Islands in the Seine

Islands in the Seine
There are two large islands in the center of Paris that are familiar to travelers and map-hounds, the culturally important Île de la Cité, and the residential utopia of Île Saint-Louis. However, there are many other islands in the Seine with interesting stories. Over the years, many tiny islands have grown together to form larger islands in the stream. Here are a few as the river wends to the north. L’Île aux Cygnes  This very narrow island is just 11m wide, and given its shape, obviously manmade. The Île aux Cygnes was created in 1827 as a reinforcement for new bridges crossing the Seine. A previous Île des Cygnes has long since been subsumed by the banks of the river. Named for the swans (cygnes) that Louis XIV imported from Denmark to populate the island, l’Île aux Cygnes is today home to many species of birds.   Over 60 species of trees line the promenade, where visitors sedately stroll or rigorously exercise. L’Île aux Cygnes provides a different view of Paris as the Seine flows beyond the Eiffel Tower. At the island’s western edge stands a 1/4 scale replica of the Statue of Liberty. In the 1930s, architect Andre Lurçat conceived a plan to turn the island into Aeroparis, a runway for small planes. The plan didn’t get off the ground.    View of the Île aux Cygnes from the Eiffel Tower. Photo credit: Adrian Pingstone/ Wikimedia Commons Île Saint-Germain Just 50 minutes from the center of Paris, the quirky island of Île Saint-Germain has been a place for leisurely promenades since the beginning of the 1800s. A 2km strip of land between Issy-les-Moulineaux and Boulogne-Billancourt, the Île Saint-Germain is now half-residential and half carefully-curated parkland, where landscaped paths lead to themed gardens. There are summer fields of lavender with their adherent bees, plus ponds with frogs, newts and ducks. Strangely, in addition to the plentiful waterfowl, is the small diaspora of escaped parakeets.   All the trees were planted in the 1980s with the exception of the small orchard which recalls the island’s history as the once medieval property of the abbey of Saint-Germain-des-Prés. At the end of the naturalized area, stands the Tower of Figures, a monumental sculpture by Jean Dubuffet and classified as a historic monument.   Once the only people on the Île Saint-Germain were the allotment gardeners. Now the residential side is comprised of more than 3,200 inhabitants. The town is a little bit fishing village and a lot Jacques Tati’s view of the modern in Mon Oncle. It could be regarded as an incubator for architects. Jean Nouvel’s design, La Vaisseau, and many of his original creations are here as well as homes designed by Philippe Starck.    Frog pond on the ile Saint-Germain, with the ‘Tour aux figures’ in the background. Photo credit: Myrabella / Wikimedia Commons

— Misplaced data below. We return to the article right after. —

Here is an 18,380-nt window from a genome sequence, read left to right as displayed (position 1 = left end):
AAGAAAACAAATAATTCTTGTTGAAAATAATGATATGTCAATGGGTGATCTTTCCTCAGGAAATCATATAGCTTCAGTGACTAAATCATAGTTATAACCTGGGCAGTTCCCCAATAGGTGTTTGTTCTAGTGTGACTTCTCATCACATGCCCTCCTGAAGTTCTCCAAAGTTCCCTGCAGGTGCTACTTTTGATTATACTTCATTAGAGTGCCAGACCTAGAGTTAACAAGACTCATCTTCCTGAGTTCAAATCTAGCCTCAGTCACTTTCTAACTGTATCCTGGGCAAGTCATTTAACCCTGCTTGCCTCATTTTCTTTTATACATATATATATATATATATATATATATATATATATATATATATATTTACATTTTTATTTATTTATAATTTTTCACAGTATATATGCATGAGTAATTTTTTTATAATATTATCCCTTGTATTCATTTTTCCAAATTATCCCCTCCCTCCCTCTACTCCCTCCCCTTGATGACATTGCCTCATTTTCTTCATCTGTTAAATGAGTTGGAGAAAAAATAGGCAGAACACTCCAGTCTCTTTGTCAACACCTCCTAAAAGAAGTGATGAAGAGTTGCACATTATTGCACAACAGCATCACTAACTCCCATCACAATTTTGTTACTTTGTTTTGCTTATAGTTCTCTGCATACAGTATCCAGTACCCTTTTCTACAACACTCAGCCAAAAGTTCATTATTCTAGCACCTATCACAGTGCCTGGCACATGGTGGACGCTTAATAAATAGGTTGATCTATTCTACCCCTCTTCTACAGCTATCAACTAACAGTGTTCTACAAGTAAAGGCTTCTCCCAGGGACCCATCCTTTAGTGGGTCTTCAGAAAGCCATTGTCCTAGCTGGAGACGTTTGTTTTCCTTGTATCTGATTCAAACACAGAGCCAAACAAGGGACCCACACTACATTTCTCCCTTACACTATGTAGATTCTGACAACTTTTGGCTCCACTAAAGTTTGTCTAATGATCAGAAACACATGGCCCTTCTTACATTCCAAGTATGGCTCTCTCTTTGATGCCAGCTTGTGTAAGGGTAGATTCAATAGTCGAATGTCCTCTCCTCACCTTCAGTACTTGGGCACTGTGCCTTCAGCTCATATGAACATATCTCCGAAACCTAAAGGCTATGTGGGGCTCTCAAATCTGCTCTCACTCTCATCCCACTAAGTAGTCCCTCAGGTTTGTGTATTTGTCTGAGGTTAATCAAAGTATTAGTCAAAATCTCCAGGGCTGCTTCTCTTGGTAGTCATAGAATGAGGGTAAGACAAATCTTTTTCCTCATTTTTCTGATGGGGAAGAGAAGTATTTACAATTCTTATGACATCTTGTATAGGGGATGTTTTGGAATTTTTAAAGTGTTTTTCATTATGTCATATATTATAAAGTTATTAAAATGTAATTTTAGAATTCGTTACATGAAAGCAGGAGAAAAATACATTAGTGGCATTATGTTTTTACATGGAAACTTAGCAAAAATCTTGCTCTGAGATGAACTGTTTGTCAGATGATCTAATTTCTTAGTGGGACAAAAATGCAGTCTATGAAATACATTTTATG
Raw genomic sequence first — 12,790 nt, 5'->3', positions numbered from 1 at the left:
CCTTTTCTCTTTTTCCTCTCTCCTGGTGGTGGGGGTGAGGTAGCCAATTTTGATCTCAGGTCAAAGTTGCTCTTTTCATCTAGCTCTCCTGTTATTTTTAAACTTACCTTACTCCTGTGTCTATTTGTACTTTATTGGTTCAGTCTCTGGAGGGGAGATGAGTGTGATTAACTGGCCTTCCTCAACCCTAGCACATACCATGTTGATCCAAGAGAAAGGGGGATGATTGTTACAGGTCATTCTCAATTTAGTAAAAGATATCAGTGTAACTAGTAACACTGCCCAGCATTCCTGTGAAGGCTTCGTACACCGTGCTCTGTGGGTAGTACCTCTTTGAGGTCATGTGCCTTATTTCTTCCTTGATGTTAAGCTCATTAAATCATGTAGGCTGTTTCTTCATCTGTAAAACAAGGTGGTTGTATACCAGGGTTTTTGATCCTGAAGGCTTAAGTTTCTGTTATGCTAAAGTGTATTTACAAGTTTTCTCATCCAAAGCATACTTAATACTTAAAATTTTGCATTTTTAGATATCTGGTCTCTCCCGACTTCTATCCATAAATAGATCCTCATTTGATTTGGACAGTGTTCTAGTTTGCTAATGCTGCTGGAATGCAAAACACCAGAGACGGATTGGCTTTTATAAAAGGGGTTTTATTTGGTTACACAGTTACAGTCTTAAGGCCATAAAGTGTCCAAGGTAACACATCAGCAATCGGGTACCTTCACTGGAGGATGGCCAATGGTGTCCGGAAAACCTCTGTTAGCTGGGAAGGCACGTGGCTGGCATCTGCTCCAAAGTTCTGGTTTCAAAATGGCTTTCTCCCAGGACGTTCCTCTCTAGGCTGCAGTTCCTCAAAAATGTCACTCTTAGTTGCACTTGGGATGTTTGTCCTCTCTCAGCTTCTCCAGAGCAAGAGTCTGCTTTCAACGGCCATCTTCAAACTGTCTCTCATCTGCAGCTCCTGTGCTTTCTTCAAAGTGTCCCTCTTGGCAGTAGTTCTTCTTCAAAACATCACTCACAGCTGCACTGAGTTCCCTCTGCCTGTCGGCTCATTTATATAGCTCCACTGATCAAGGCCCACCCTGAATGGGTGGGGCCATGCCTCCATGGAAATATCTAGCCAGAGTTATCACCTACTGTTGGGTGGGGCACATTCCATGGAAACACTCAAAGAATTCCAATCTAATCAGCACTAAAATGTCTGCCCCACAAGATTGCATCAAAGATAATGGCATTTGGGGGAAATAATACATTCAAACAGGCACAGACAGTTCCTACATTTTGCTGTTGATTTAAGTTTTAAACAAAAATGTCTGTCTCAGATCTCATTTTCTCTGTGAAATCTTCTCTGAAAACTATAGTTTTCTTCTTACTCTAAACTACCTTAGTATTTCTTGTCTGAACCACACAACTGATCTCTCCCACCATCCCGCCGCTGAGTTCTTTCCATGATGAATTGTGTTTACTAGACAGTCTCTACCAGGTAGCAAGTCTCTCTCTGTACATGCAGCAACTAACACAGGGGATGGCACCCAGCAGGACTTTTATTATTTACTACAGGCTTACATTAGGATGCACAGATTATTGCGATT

Lead photo credit : Temple de l'Amour on the l'Ile de la Jatte. Photo credit: Moonik/ Wikimedia Commons

More in Île de la Jatte, Île de Puteaux, Île Saint-Denis, Île Saint-Germain, Île Seguin, Islands, L’Île aux Cygnes, Seine

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A freelance writer and amateur historian, Hazel knew she wanted to focus on the lives of French artists and femme fatales after an epiphany at the Musée d'Orsay. A life-long learner, she is a recent graduate of Art History from the University of Toronto. Now she is searching for a real-life art history mystery to solve.